Posts Tagged Saves

Python script to generate Xbox save signing keys

A while ago I discussed how save signing for the original Xbox works and the methodology to generate the correct key to resign a save.  Save Hacking is becoming something of a legacy these days and I’m keen to do what I can to enable others to continue to work on what I guess is called ‘retro’ these days.

With that in mind I’ve uploaded a quick and dirty Python script to generate Xbox save signing keys to GitHub.

Using xbox-save-sig is as simple as passing in the path to a default.xbe file:

python -i /path/to/default.xbe

The output will be a text representation of the digital signature for save signing:


The script can output the key in a selection of formats and being Python can run on many different systems.

The script is licensed under the MIT License, which is pretty permissive, so feel free to fork, improve and put it to good use!

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What happened to

Whilst answering a query for someone I noticed that was no longer up and running. I’ve done a bit of research but there doesn’t seem to be a definitive answer as to what’s happened. If anyone has some actual concrete information as to why the site is no longer available, drop me a line.

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Halo 3 Big Team Battle – Capture the Flag tip

Halo 3 logoHere’s a quick tip for Capture the Flag on Sandtrap: Don’t move your teams Elephant to the the other teams Elephant.

Yes, I know it sounds like a good idea, the two bases next to each other so you can kill the other team grab their flag and score within minutes. However, if you move your Elephant to the other side of the map and the other team kill you, then you start spawning on the far side of the map, a long way away from the action and your flag! All you do is allow the other team to get you flag very quickly and end the match in record time.

By all means move the Elephants next to each other, but bring the other team’s Elephant to your base 🙂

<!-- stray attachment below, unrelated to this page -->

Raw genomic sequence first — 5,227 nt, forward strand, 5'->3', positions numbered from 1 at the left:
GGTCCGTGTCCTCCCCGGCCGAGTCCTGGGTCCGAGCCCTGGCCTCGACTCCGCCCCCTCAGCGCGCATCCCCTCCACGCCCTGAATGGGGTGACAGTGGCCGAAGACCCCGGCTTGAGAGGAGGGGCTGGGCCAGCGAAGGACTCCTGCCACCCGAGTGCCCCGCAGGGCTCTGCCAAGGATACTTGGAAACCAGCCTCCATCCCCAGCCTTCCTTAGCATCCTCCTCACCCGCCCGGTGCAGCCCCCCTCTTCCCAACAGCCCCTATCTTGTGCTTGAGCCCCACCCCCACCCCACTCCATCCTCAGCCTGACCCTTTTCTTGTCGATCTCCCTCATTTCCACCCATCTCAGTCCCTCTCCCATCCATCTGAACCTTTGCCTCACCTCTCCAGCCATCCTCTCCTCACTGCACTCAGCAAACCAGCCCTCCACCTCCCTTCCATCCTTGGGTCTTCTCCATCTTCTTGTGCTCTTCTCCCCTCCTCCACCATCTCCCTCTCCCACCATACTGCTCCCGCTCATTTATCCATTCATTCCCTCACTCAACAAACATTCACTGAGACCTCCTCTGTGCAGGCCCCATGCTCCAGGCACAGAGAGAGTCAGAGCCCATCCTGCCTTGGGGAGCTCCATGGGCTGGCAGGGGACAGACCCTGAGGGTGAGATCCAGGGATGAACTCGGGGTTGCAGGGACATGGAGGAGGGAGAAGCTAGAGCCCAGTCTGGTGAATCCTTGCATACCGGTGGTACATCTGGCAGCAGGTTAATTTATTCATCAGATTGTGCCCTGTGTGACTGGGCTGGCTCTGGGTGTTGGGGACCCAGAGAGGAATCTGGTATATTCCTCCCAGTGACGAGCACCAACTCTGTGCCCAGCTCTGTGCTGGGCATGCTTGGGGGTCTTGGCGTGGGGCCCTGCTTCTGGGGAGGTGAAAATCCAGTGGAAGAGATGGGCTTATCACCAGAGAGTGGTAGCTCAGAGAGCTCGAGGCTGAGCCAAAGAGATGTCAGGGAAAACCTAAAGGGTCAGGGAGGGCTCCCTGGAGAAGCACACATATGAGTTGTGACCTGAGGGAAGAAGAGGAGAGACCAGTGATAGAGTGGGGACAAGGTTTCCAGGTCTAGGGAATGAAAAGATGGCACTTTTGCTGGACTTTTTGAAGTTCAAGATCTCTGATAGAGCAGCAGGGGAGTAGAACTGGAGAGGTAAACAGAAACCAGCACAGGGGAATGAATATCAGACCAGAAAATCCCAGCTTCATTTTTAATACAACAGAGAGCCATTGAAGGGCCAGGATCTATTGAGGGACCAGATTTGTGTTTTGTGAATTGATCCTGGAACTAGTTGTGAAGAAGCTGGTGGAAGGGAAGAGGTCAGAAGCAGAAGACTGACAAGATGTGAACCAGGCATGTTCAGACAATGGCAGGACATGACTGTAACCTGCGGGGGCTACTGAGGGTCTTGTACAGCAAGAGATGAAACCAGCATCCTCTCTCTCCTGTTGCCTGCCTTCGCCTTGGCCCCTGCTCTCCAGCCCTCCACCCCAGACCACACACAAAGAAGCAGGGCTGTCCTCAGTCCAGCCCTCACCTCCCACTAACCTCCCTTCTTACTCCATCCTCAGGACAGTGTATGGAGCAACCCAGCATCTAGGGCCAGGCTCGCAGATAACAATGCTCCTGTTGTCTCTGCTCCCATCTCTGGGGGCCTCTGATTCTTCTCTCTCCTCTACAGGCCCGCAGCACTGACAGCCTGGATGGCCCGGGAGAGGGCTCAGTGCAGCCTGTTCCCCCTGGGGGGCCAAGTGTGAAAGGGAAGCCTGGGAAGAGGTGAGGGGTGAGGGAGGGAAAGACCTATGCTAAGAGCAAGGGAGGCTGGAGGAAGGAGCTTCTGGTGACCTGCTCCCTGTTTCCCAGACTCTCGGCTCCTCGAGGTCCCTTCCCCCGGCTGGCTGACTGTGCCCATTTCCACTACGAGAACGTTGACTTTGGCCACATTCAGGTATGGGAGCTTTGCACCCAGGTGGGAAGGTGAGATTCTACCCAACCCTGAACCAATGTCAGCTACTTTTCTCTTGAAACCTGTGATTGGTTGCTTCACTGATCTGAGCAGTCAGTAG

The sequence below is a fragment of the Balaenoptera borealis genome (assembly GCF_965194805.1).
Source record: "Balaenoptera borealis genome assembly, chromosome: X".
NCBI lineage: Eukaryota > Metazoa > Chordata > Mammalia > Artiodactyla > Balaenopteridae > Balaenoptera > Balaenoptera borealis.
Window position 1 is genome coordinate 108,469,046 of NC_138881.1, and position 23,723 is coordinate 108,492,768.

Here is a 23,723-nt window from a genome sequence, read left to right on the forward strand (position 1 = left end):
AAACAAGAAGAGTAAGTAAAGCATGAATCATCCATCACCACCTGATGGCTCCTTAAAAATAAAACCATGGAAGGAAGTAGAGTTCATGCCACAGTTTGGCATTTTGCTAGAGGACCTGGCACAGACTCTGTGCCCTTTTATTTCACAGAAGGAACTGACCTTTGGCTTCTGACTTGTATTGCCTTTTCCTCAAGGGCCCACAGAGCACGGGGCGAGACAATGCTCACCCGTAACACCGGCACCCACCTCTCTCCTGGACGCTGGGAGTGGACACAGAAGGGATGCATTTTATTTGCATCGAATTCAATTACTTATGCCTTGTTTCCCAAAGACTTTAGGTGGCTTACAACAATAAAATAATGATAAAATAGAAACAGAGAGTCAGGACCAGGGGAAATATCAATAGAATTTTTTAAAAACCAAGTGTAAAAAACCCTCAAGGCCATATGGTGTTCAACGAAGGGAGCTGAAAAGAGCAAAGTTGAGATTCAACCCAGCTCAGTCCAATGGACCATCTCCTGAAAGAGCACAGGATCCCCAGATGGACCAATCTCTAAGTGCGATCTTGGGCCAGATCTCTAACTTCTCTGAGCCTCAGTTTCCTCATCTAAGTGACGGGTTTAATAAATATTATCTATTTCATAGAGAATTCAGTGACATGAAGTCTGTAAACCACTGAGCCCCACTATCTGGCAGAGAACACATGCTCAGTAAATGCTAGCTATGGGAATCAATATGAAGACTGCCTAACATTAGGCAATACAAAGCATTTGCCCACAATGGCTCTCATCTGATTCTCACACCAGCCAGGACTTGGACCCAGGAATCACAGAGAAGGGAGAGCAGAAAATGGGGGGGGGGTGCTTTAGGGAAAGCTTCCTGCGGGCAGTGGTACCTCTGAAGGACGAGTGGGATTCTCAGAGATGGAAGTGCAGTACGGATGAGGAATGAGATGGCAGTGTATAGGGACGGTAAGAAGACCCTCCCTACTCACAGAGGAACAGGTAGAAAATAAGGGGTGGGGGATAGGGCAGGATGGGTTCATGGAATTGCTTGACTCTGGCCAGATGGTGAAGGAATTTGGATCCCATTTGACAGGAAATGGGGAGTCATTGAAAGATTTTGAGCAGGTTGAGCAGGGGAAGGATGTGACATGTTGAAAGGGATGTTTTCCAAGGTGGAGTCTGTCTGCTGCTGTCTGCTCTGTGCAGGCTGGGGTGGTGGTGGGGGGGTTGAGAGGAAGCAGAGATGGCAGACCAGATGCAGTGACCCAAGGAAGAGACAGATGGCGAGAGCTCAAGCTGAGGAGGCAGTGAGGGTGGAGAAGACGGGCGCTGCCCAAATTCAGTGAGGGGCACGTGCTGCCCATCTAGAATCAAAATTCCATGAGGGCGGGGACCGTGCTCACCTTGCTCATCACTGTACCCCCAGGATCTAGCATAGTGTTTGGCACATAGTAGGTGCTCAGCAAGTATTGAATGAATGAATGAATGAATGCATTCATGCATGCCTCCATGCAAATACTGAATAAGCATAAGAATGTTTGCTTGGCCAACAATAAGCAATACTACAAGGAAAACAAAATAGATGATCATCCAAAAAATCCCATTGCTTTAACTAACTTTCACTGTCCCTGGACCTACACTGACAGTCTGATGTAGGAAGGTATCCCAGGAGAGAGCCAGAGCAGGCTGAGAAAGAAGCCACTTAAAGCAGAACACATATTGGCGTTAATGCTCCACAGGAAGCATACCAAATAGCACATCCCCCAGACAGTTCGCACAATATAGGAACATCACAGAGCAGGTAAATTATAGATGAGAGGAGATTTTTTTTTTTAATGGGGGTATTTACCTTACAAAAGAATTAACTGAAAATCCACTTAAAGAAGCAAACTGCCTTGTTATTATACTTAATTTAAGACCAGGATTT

On an unrelated note, my Memor32 was delivered today. I’ll be putting it through it’s paces over the next few days and a comprehensive review will be posted over at PS2 Save Tools

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Xbox 360 saves backup rises out of the ashes

Over the weekend I picked up a couple of Xbox 360 Memory Units with some hardware to connect them to my PC via USB and I’m starting work on my Xbox 360 game save transfering software again.

I had intended re-writing all of the existing code (saves listing on MU and PC, file copying, full MU backup and deleting and more) but looking back over the source it’s apparent that what I had written was complex and my time would be better spent refactoring the existing code instead of starting from scratch again.
I’m currently playing with adding USB driver support (I’m trying to figure out why the code is returning an error about the device being stalled) but I’ll start up on the main code again soon.

One thing is puzzling me though, I spent a day on this alone and I’m still not sure why this is happening;
Calculating the free space on the device always results in about 2 megs more free space on the card than the Xbox 360 shows. I’ve gone over my code countless times, tried different methods but I always end up with the same amount more. I’m speculating that the Xbox 360 takes into account that when deleting a save/file only the file is removed, the directory structure still remains. This takes up sectors and can potentially make a lot of sectors unavailable for file storage. I’ll have to run some tests and experiment.

I’ll post a video of the old beta and any progress I’ve made soon so you can see it in action for yourselves.

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Unlocking the AR Max Save Format

Ar max packagingThe AR Max Save Format is one of the most popular formats used for save transferring to date. Since it’s release it has been widely accepted as the default save format at Game FAQS and was the format I was asked most about supporting.

Over the weekend I was able to steal enough time to write and release a DLL, ironically named maxDLL, that allows anyone to easily support AR Max saves in their program or application. It’s had a few downloads, more than I expected to be honest, and so far I’ve not had any complaints so I’m assuming it’s working alright for everyone. Looking back over my work in preparation to release a format document I noticed I left out one crucial ability; reading the Root/ID from an existing save. Without this command conversions to another format can be tricky.